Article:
So it's true that, barring Mookie and $300 M being traded to the Rox, things don't look good for 300 hitters, maybe LeMahieu will continue this crazy run.

On who might have been "helped" by the short 2020 season -- Freeman, Bieber and Bauer (to a lesser extent since his HoF chances seem very low right now) because they won awards. Obviously it would have been better for them if they'd kept producing at that level for a full season but there's no guarantee of that and better to have an MVP/CYA next to your name than not. For Feeman, if he keeps this up for a bit, he's probably gonna look a lot like McGriff when it all wraps up and some lazy voters won't notice/care the MVP was 2020. (Also winning 1 obviously makes it easier to finish with 2 :-). But no I don't know of a Bagwell case where somebody was amazing and likely to miss the rest of the season anyway. Bieber is obviously nowhere near HoF speculation but is young enough that he might add a couple of full-season CYAs which will put him into the discussion.
   31. Sweatpants Posted: March 13, 2021 at 09:27 PM (#6008546)
And those are guys comfortably over -- who knows what happend to Kaline (3007 hits)? If they hold him back until the super-2 deadline of his age 20 season (pretty typical), he loses 200-225 hits although he gets some of that back with a longer schedule early in his career. It's also possible he's so impressive in spring training that he's on the opening day roster (age 20 was arguably his best season).
Even ignoring service time manipulation, Kaline benefited from the specific rules of his day. He was a bonus baby. He almost certainly wouldn't have reached 3,000 by the end of 1974 if the Tigers hadn't been forced to keep him in the majors in 1953 and 1954. His hitting was still decent enough that he could have stuck around a little longer to chase it, though.
   32. Infinite Yost (Voxter) Posted: March 13, 2021 at 10:18 PM (#6008547)
Active favorites for 3,000 (min: 1,000 career hits to date) are

Miguel Cabrera
Jose Altuve
Mike Trout
Mookie Betts
Manny Machado
Xander Bogaerts
Bryce Harper

Outside of Cabrera and maybe Altuve and Trout, I don't see those other guys realistically grinding it out to 3,000 hits.

I don't see any of them sticking around like Pujols has


If you'd compiled this list in the off-season between 2009 and 2010, Adrian Beltre probably wouldn't have been on it -- coming off an 83 OPS+, with a career OPS+ of 105 and 1700 hits. And yet he led the league in hits four years later, passed 3000 hits with room to spare, and was still a good player when he retired not yet aged 40. He went from a could-have-been to a slam-dunk Hall guy in that time.

Which is to say, who knows?
   33. Infinite Yost (Voxter) Posted: March 13, 2021 at 10:24 PM (#6008549)
The Gwynn, Ichiro, Boggs, Carew types are all but extinct in the modern game.


And yet they were common 20 years ago. There's know way to know what the MLB of 2025, let alone 2040, might look like, and to pretend otherwise is folly.
   34. Booey Posted: March 13, 2021 at 11:22 PM (#6008552)
#33 - Not seeing it. The cat's out of the bag when it comes to the optimal approach to hitting. Future managers aren't going to suddenly forget that swinging for the fences on every pitch has been proven more effective than putting the ball in play and avoiding strikeouts. TTO is here to stay.

But hey, Rob Manfred is at least CONSIDERING rules changes that might reverse current trends, right?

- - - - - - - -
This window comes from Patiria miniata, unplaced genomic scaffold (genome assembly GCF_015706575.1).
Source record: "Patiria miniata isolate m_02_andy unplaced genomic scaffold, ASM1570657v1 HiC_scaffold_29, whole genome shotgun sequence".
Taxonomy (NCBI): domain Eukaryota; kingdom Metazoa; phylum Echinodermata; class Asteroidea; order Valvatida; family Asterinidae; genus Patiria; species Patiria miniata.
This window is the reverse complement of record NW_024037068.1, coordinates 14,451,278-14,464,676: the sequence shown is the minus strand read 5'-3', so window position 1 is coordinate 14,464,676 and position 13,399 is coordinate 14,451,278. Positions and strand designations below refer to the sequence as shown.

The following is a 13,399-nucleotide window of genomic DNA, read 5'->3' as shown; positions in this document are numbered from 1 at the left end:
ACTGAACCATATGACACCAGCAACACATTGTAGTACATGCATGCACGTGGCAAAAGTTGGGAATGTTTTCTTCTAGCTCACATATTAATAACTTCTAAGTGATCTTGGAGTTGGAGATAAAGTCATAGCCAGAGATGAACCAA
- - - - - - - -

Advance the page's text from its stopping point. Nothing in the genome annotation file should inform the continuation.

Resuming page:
35. Random Transaction Generator Posted: March 14, 2021 at 09:28 AM (#6008558)
The cat's out of the bag when it comes to the optimal approach to hitting.

Except, "optimal" can change if the pitching changes.

Just flipping through the recent Baseball Forecaster and it seems that high contact hitters (80% or more) produce much more value than low contact hitters (70% or less), even to the point where losing a bit of power to gain contact is a good thing (as line drives become more valuable). Measuring "barrels" seems to be the key now, not just "power".

If pitching continues to be leaning towards high-speed fastballs, then the requirement of just making contact (and not striking out) goes up as a lot of the power from the hits will come from the pitch itself.



   36. Eric J can SABER all he wants to Posted: March 14, 2021 at 03:28 PM (#6008568)
Except, "optimal" can change if the pitching changes.

Or if the rules change, or the ball, or any number of other things.
   37. The Yankee Clapper Posted: March 14, 2021 at 03:54 PM (#6008570)
Teams have more incentive to leave a kid in the minors rather than have him struggle for 0.5 to 1.5 seasons in the majors at, say, 21-22.
That’s true, but the next collective bargaining agreement (and those that follow) may change those incentives somewhat. There’s also a chance that a few players follow the Juan Soto route - a rash of injuries at the same position leave a team with no real option other than prompting a teenager, who then plays so well that he can’t be sent down.
   38. Walt Davis Posted: March 14, 2021 at 05:13 PM (#6008576)
#37: Sure there will always be such cases or even examples like the Padres not playing games with Tatis's service time even a tiny bit. I'm not suggesing nobody will reach 3000 hits again -- Trout has a very good chance, I assume we'll be assessing Acuna's chances in 10 years and if Soto keeps hitting 350 he'll be there in no time. I'm just pointing out that if you aren't a superstar and you lose 100-200 games at the start thanks to service time games and 100-200 games at the end because nobody's paying average 38-yo's anymore, you're not gonna sneak over.

Even that's not a death knell. Brock didn't get real playing time until age 23, pretty typical in today's game. Boggs 25, Palmeiro 23, Biggio 23 and of course Ichrio 27 are other examples. You don't have to start at 20 to reach 3,000. The key generally is getting yourself to at least 10,000 ABs (or hitting like Carew). The sooner you get started on your 10,000 ABs and the older you are allowed to pursue more ABs, the better.